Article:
“This allowed us to learn the process for ourselves and move through development more rapidly than we had initially planned,” Olliges said. 


  • Building the brand’s own production equipment

The Elevated Materials team also builds most of its production equipment in-house.

This makes the brand “able to tailor our equipment to include features unique to our process,” Olliges said. “When we get large orders [for which] we don't have the production capacity, we are able to bring in new equipment relatively inexpensively compared to other companies in the industry because we've developed equipment we can build in-house using our materials and existing equipment.”

For example, the team can easily change processing parameters like the number of press openings, the way the equipment is loaded and unloaded and the pressure and cure cycles for the material.

Elevated Materials processes scrap carbon fiber with self-built machines.


  • Reaching out to potential competitors

In 2019, the team reached out to companies they thought may be competitors, including carbon fiber manufacturers, for sales advice. 

“We ended up reaching out because we were having a difficult time establishing ourselves as a carbon fiber original equipment manufacturer (OEM), and we needed to see some longer term deals start to form,” Olliges said. “We had been worried that they would recognize what we were doing with the scrap and go after our suppliers, but that wasn't the case at all.”

Olliges said that these potential competitors actually turned out to be great partners with helpful advice.  


A timely purpose

Olliges points to an increasing focus on the environment across all industries. Businesses are working to be more sustainable and socially responsible, which bodes well for Elevated Materials. He finds that it’s generally easy to work with companies to solve their carbon fiber scrap problem. In fact, quite a few companies have reached out to him, asking if he can take their material. He explained that some are turned away because of high demand.

“In the beginning, getting the contracts in place took knowledge of the industry and connections with the executives at the companies,” he said. “Autry played a large role in setting up the deals because the companies that we work with trust him. Now that we're established in the industry, people reach out to us.”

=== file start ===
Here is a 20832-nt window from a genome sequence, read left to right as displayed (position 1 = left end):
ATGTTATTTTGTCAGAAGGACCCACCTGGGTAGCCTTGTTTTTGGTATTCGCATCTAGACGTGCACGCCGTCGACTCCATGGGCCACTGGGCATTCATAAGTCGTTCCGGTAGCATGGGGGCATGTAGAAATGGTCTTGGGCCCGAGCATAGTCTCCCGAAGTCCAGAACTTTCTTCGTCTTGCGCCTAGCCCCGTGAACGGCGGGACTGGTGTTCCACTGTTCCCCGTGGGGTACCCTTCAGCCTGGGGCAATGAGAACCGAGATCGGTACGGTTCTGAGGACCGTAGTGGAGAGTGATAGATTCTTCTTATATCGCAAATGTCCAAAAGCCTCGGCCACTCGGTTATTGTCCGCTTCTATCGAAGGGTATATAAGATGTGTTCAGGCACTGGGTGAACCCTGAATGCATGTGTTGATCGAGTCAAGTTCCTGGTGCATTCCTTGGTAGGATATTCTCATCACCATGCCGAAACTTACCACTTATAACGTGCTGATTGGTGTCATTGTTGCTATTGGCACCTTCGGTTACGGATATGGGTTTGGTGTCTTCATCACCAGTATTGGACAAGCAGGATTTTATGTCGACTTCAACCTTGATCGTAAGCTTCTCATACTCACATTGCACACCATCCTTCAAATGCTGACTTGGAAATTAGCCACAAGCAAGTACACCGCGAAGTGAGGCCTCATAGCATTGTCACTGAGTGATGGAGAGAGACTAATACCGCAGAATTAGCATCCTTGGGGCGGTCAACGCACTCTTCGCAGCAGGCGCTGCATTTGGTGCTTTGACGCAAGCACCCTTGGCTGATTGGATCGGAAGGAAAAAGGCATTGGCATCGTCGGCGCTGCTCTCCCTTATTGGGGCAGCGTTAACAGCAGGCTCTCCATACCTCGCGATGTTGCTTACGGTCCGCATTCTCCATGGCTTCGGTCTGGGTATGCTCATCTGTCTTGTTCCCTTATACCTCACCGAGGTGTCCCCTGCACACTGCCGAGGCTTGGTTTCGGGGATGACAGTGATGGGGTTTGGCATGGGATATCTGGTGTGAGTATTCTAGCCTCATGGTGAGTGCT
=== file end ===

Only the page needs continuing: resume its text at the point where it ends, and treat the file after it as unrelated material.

Elevated Materials collects over 100,000 pounds of carbon fiber each year from its clients. In total, the venture has diverted over 300,000 pounds of carbon fiber from landfills since its launch. The team has increased from two to 10 people and closed over $1 million in sales. 

Lately, Elevated Materials has focused on creating articles and videos for its blog that teach people how to work with carbon fiber. This content allows the brand to serve as a knowledge base for carbon fiber manufacturing. 

“By educating people, we expect to see more people using carbon fiber in their designs and see carbon fiber making its way into more and more industries,” Olliges said.  

This blog post explains how to cut carbon fiber with a waterjet. A corresponding video shows the process.


Besides working to make small improvements on a daily basis, Olliges advises budding businesses to focus on building a quality team. He also recommends establishing documented procedures and emphasizes that it’s important to lock in a process that lets a company track changes over time. 

Olliges hopes that in five to 10 years, Elevated Materials will be the go-to source for upcycling uncured carbon fiber scrap and sourcing stock carbon fiber material. 

“There will eventually be multiple locations across the country centered at composite manufacturing hubs and, in the future, we will be diverting over 10 million pounds from the landfill every year,” he said.

We’re confident his team will elevate to the occasion.